(c) whether or not the taxpayer has exercised a reasonable amount of care and has not been negligent or careless in conducting his or her affairs under the self-assessment system;

(d) whether or not the taxpayer has acted quickly to remedy any delay or omission attributable to the taxpayer; and

 (e) whether the taxpayer is subject to hardship which affects his or her ability to pay the assessed amounts. 


            (see paragraph 22 of Information Circular IC07-1, Taxpayer Relief Provisions)



[10]           Justice Simon Noël’s decision in Quastel v Canada Revenue Agency, 2011 FC 143 is also instructive in this case:

21  As instructed by the Supreme Court in Canada (Citizenship and Immigration) v Khosa, 2009 SCC 12 (CanLII), 2009 SCC 12, at para 46, “More generally, it is clear from s. 18.1(4)(d) that Parliament intended administrative fact finding to command a high degree of deference. This is quite consistent with Dunsmuir. It provides legislative precision to the reasonableness standard of review of factual issues in cases falling under the Federal Courts Act.” Hence, as it is the exercise of discretion that is contested, the applicable standard of review is that of reasonableness, as is confirmed by the relevant case law (Canada Revenue Agency v Telfer, 2009 FCA 23 (CanLII), 2009 FCA 23; Spence v Canada Revenue Agency, 2010 FC 52 (CanLII), 2010 FC 52; Northview Apartments Ltd v Canada (Attorney General), 2009 FC 74 (CanLII), 2009 FC 74; Cayer v Canada Revenue Agency, 2009 FC 1195 (CanLII), 2009 FC 1195).


22  The Applicants were not represented before the Court thus the preceding observations in regards to the standard of review may seem technical in nature. Judicial review is different from an appeal of a decision, especially when the standard of review is that of reasonableness. The Court is to ask itself if the impugned decision is part of the reasonable outcomes defensible in fact and law, indicating that there is indeed some leeway in administrative decision-making (Dunsmuir v New Brunswick, 2008 SCC 9 (CanLII), 2008 SCC 9, at para 47). Hence, the Court’s power does not extend to a reassessment of the evidence or to substituting its decision for that of CRA. At the stage of judicial review, the outcomes are limited: either the matter is sent back for redetermination or the decision is accepted as “reasonable” or “correct”, according to the applicable standard of review.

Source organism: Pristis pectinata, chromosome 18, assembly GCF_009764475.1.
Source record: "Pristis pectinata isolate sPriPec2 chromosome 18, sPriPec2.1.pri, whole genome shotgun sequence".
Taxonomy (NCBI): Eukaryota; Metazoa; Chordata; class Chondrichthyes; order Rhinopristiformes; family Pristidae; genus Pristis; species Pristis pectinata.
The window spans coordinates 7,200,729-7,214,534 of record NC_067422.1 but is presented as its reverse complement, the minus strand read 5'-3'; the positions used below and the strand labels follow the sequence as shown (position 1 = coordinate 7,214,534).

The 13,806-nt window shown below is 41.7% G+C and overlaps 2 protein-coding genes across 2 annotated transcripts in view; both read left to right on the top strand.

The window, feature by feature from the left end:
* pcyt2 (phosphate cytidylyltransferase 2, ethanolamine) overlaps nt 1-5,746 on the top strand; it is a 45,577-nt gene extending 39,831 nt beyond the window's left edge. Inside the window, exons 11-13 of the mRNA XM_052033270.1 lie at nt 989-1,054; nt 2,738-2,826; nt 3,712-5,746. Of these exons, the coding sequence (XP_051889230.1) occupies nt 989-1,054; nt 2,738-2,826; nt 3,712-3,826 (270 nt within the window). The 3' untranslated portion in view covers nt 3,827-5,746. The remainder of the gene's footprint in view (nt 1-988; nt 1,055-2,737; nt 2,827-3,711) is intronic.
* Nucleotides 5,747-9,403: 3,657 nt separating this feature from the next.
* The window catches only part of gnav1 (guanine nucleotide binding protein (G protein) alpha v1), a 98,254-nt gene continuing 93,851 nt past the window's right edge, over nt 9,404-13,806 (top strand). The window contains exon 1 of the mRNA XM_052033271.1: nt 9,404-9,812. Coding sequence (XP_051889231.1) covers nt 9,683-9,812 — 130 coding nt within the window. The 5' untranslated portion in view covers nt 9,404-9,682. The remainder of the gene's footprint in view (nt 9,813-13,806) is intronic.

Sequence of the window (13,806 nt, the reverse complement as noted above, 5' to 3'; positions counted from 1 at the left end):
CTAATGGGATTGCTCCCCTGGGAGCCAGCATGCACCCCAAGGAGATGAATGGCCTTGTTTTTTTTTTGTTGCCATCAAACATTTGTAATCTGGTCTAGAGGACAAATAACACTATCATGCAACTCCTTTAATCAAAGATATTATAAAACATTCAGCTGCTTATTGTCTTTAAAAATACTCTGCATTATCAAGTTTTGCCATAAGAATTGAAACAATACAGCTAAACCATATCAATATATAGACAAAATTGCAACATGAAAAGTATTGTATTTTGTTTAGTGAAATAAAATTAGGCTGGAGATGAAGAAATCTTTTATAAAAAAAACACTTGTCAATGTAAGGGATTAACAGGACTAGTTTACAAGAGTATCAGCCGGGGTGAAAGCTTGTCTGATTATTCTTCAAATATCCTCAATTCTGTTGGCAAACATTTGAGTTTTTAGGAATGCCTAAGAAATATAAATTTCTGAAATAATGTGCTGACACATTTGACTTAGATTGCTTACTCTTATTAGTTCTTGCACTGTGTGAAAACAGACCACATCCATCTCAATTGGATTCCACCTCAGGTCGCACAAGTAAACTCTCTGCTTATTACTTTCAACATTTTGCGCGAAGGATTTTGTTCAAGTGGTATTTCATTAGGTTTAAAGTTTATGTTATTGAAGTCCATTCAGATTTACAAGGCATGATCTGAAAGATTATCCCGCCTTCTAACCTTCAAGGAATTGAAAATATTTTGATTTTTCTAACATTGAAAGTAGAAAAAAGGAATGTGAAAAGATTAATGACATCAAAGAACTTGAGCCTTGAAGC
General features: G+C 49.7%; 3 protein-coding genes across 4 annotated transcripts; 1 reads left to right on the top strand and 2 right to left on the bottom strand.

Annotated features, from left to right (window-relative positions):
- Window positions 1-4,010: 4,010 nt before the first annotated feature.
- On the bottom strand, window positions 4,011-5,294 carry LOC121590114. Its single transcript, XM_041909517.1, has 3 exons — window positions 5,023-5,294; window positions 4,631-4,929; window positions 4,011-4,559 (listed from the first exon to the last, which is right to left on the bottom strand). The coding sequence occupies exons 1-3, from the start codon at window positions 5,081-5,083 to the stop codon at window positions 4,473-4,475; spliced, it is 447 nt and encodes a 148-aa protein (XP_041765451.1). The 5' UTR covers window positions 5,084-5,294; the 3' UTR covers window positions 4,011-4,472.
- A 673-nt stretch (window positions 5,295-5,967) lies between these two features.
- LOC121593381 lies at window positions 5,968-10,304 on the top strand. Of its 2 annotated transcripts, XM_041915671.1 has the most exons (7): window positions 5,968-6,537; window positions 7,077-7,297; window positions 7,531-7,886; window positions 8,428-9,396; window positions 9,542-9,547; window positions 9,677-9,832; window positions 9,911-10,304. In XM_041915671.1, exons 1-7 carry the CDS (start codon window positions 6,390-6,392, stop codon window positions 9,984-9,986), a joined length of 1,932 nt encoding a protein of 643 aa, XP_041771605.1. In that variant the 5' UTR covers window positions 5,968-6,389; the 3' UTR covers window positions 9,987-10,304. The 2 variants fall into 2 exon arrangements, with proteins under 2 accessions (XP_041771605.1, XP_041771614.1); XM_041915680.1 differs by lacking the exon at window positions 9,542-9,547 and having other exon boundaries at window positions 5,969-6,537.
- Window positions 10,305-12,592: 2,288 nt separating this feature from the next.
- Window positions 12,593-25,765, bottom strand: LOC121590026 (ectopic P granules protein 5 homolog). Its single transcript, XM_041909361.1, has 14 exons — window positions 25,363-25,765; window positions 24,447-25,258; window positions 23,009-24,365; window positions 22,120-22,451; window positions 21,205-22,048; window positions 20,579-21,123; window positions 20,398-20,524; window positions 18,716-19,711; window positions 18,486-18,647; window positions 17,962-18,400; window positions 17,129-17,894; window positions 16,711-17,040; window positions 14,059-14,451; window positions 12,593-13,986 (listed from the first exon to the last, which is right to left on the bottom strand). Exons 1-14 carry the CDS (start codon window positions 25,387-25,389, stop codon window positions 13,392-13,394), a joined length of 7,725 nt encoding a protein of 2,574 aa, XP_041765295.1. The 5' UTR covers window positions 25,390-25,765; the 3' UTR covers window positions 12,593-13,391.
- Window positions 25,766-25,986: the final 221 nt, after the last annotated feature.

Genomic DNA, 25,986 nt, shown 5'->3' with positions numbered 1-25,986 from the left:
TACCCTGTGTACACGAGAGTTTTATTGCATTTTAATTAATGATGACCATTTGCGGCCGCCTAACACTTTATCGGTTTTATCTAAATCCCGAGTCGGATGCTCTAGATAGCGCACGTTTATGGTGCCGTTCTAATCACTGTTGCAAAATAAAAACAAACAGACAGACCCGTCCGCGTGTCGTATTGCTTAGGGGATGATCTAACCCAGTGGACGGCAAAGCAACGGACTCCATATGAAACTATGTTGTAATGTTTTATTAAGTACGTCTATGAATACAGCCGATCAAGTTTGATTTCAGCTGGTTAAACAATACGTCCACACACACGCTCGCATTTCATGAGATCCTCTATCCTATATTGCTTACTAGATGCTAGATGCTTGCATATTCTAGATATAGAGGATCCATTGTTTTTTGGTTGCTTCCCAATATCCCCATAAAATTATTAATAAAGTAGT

[11]            The Minister has issued guidelines setting out a non-exhaustive list of factors to be considered in exercising his discretion to waive penalties and interest, including: (1) extraordinary circumstances, (2) actions of the CRA; and (3) inability to pay or financial hardship.


[12]           In considering these factors, it is important to note that any applicant is responsible to file his or her return on time, and that any errors attributable to third parties are not considered extraordinary circumstances (Babin v Canada (Customs and Revenue Agency), 2005 FC 972 at paras 19-20; Quastel v Canada (Revenue Agency), 2011 FC 143; Boonstra v Canada (Attorney General), 2006 FC 1196 at paras 17, 22).


[13]           While I have some sympathy for Mr. Biller’s confusion concerning his duty to remit GST for his services rendered to Immunotec, upon which commissions were paid to him, if was, nevertheless, his responsibility to ensure, in some way, that he had proper remittances made and received the necessary advice from his accountant or otherwise to ensure compliance with his GST payment obligations. While Mr. Biller’s accountant and perhaps Immunotec may have failed to provide adequate or proper advice to Mr. Biller, these issues are separate from CRA considerations. CRA considered the relevant facts, and acted reasonably. Therefore this application is dismissed.


[14]           The facts of this case, however, do not justify that costs should be against the Applicant. No costs shall be awarded.






1.         The application for judicial review is dismissed;

2.         No costs are awarded.



"Michael D. Manson"







DOCKET:                                         T-1042-12


STYLE OF CAUSE:                        Biller v. AGC




PLACE OF HEARING:                  Toronto, Ontario


DATE OF HEARING:                    May 29, 2013



AND ORDER BY:                           MANSON J.


DATED:                                            May 31, 2013






Howard Biller





Amit Ummat






Howard Biller

Collingwood, Ontario




William F. Pentney

Deputy Attorney General of Canada 

Toronto, Ontario